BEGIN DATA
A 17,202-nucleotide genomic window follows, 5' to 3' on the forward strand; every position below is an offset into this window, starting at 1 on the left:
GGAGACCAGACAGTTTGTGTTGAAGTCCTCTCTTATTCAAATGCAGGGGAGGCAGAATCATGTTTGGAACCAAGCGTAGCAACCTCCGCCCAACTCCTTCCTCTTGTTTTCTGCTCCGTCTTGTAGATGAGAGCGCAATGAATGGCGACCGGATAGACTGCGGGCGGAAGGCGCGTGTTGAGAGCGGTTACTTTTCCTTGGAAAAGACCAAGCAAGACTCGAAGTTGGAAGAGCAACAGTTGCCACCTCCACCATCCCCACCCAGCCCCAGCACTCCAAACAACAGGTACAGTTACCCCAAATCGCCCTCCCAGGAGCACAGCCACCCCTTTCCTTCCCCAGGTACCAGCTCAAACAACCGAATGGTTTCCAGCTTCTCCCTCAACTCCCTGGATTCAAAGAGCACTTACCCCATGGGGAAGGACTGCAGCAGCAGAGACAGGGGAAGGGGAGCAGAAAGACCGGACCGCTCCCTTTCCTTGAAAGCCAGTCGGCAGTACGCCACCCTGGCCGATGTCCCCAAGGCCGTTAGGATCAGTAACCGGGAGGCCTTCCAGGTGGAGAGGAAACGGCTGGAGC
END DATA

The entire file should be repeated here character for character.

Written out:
A 17,202-nucleotide genomic window follows, 5' to 3' on the forward strand; every position below is an offset into this window, starting at 1 on the left:
GGAGACCAGACAGTTTGTGTTGAAGTCCTCTCTTATTCAAATGCAGGGGAGGCAGAATCATGTTTGGAACCAAGCGTAGCAACCTCCGCCCAACTCCTTCCTCTTGTTTTCTGCTCCGTCTTGTAGATGAGAGCGCAATGAATGGCGACCGGATAGACTGCGGGCGGAAGGCGCGTGTTGAGAGCGGTTACTTTTCCTTGGAAAAGACCAAGCAAGACTCGAAGTTGGAAGAGCAACAGTTGCCACCTCCACCATCCCCACCCAGCCCCAGCACTCCAAACAACAGGTACAGTTACCCCAAATCGCCCTCCCAGGAGCACAGCCACCCCTTTCCTTCCCCAGGTACCAGCTCAAACAACCGAATGGTTTCCAGCTTCTCCCTCAACTCCCTGGATTCAAAGAGCACTTACCCCATGGGGAAGGACTGCAGCAGCAGAGACAGGGGAAGGGGAGCAGAAAGACCGGACCGCTCCCTTTCCTTGAAAGCCAGTCGGCAGTACGCCACCCTGGCCGATGTCCCCAAGGCCGTTAGGATCAGTAACCGGGAGGCCTTCCAGGTGGAGAGGAAACGGCTGGAGC